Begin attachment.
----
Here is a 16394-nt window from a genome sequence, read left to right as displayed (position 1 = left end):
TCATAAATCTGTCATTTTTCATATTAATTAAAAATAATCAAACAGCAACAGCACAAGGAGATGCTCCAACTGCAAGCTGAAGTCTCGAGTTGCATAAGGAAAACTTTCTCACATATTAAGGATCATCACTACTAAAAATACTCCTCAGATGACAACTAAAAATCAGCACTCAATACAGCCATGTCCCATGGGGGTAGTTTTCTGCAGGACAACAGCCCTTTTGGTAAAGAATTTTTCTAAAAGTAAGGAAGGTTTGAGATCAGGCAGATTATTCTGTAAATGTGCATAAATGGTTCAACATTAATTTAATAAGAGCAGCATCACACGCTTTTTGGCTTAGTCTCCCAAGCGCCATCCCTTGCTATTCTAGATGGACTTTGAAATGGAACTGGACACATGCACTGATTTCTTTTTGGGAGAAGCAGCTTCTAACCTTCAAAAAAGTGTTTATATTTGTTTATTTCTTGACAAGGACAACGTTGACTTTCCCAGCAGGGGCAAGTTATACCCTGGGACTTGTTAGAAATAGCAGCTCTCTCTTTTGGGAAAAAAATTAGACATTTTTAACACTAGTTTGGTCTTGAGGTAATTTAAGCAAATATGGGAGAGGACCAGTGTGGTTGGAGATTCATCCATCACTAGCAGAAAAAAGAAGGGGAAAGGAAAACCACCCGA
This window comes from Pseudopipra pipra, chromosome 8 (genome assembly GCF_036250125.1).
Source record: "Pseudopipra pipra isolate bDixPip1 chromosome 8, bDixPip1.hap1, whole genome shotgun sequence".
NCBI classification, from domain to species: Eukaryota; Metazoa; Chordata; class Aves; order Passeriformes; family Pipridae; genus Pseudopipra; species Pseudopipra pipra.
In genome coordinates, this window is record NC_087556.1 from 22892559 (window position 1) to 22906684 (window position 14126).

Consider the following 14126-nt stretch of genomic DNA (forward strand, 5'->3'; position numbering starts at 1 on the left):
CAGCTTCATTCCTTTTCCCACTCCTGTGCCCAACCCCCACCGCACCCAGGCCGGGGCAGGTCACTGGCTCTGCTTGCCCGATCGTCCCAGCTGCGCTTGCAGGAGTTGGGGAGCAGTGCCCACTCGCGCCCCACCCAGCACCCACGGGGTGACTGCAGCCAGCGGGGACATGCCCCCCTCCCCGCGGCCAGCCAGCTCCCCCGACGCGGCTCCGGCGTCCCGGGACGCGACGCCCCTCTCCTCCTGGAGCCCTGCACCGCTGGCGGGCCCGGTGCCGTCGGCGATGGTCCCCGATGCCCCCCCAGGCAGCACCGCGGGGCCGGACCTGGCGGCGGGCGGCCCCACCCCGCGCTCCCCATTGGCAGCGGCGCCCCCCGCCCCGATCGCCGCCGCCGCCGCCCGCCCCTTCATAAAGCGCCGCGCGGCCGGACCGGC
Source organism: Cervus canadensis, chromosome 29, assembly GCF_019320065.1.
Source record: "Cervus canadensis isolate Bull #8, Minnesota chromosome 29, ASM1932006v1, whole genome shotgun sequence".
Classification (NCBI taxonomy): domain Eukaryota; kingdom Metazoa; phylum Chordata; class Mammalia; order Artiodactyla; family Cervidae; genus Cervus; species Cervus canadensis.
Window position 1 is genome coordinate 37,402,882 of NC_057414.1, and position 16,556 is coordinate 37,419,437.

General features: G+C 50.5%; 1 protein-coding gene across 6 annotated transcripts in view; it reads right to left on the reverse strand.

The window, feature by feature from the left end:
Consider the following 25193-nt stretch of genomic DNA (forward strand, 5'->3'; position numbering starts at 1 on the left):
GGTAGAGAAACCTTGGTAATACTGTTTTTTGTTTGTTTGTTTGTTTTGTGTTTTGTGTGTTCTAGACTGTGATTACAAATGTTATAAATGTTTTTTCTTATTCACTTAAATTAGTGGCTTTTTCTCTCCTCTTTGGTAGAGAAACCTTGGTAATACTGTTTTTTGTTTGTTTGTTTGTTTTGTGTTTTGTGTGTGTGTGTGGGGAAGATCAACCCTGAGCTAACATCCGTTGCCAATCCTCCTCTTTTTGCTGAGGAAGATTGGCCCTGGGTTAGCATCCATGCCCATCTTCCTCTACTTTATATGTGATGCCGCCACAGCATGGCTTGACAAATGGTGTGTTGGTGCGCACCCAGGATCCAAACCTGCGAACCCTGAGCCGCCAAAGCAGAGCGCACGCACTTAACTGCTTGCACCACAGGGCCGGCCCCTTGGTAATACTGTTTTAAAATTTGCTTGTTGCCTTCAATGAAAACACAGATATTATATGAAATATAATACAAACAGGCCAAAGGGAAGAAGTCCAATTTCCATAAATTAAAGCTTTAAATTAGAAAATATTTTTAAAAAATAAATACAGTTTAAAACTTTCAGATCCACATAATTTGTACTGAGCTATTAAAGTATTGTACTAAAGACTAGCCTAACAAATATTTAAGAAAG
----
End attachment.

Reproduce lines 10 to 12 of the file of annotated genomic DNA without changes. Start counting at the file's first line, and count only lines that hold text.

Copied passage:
Source record: "Cervus canadensis isolate Bull #8, Minnesota chromosome 29, ASM1932006v1, whole genome shotgun sequence".
Classification (NCBI taxonomy): domain Eukaryota; kingdom Metazoa; phylum Chordata; class Mammalia; order Artiodactyla; family Cervidae; genus Cervus; species Cervus canadensis.
Window position 1 is genome coordinate 37,402,882 of NC_057414.1, and position 16,556 is coordinate 37,419,437.